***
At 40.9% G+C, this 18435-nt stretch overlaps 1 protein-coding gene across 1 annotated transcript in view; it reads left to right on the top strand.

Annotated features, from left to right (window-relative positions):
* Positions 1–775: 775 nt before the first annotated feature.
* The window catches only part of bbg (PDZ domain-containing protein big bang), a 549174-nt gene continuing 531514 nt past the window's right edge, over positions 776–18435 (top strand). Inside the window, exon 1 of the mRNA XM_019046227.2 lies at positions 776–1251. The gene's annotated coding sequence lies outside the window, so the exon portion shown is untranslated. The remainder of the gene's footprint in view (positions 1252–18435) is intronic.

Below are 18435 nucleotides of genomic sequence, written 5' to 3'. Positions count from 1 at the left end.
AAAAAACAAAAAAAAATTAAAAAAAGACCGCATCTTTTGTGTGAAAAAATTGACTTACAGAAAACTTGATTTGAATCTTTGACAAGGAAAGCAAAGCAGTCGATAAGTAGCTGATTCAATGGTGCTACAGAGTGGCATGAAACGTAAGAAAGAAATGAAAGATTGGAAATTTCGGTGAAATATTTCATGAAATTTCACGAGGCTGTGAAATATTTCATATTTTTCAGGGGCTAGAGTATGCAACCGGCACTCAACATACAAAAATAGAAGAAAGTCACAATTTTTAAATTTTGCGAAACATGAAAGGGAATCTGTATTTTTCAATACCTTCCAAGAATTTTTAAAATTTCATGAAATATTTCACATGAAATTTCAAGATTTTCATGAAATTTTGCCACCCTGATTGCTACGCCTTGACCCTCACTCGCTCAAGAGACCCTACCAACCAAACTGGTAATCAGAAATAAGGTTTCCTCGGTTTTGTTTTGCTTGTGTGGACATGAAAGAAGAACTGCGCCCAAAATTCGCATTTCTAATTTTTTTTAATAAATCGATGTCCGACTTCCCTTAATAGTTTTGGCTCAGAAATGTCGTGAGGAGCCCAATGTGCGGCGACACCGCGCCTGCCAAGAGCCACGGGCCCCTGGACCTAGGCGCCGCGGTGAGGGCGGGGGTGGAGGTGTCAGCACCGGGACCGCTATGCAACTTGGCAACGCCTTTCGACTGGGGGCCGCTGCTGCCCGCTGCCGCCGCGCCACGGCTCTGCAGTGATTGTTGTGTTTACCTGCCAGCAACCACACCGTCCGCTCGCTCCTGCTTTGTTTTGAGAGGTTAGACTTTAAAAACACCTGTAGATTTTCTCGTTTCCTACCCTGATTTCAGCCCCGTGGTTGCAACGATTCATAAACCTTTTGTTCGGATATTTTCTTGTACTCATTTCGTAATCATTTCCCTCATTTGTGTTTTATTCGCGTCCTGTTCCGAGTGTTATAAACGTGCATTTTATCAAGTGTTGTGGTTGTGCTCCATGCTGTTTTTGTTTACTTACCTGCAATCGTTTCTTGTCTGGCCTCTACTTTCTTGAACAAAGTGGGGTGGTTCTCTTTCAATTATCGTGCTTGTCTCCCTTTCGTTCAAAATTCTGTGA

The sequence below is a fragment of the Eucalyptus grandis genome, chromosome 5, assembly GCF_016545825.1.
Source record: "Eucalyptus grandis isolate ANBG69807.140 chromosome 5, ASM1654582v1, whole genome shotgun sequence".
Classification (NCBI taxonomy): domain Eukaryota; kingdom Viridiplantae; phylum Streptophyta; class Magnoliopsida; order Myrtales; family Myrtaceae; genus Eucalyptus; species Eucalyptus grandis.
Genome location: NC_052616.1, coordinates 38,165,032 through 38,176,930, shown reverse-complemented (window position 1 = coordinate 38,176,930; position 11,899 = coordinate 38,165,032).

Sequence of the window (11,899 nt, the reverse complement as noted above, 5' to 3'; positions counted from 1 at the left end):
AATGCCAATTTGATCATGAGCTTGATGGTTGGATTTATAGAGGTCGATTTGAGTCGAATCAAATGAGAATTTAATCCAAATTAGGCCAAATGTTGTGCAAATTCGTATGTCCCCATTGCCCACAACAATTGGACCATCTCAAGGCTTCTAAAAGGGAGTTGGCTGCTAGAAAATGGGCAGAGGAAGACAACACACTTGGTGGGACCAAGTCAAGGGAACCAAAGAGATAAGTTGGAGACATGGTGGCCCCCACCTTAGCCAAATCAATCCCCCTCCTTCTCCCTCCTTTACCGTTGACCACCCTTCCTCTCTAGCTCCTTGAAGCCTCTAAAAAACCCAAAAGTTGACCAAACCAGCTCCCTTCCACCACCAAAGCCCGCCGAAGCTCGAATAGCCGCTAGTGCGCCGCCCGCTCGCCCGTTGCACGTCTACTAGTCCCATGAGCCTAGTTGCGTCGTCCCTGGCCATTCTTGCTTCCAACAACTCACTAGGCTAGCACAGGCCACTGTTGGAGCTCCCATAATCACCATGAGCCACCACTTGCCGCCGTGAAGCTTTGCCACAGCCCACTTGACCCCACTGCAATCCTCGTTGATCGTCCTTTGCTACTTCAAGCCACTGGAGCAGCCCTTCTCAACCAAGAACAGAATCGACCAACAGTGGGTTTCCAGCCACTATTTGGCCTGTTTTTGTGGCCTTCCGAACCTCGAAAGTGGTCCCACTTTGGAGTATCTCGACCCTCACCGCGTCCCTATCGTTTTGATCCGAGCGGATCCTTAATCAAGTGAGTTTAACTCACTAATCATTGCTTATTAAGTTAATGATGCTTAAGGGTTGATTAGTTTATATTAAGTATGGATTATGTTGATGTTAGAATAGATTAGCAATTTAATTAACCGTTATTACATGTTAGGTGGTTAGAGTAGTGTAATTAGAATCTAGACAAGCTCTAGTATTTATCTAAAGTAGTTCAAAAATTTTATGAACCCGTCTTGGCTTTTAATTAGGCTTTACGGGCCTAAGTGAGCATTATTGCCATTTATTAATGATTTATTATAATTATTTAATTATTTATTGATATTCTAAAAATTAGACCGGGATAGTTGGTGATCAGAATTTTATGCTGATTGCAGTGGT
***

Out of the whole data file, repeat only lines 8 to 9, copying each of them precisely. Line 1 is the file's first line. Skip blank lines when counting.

Source record: "Eucalyptus grandis isolate ANBG69807.140 chromosome 5, ASM1654582v1, whole genome shotgun sequence".
Classification (NCBI taxonomy): domain Eukaryota; kingdom Viridiplantae; phylum Streptophyta; class Magnoliopsida; order Myrtales; family Myrtaceae; genus Eucalyptus; species Eucalyptus grandis.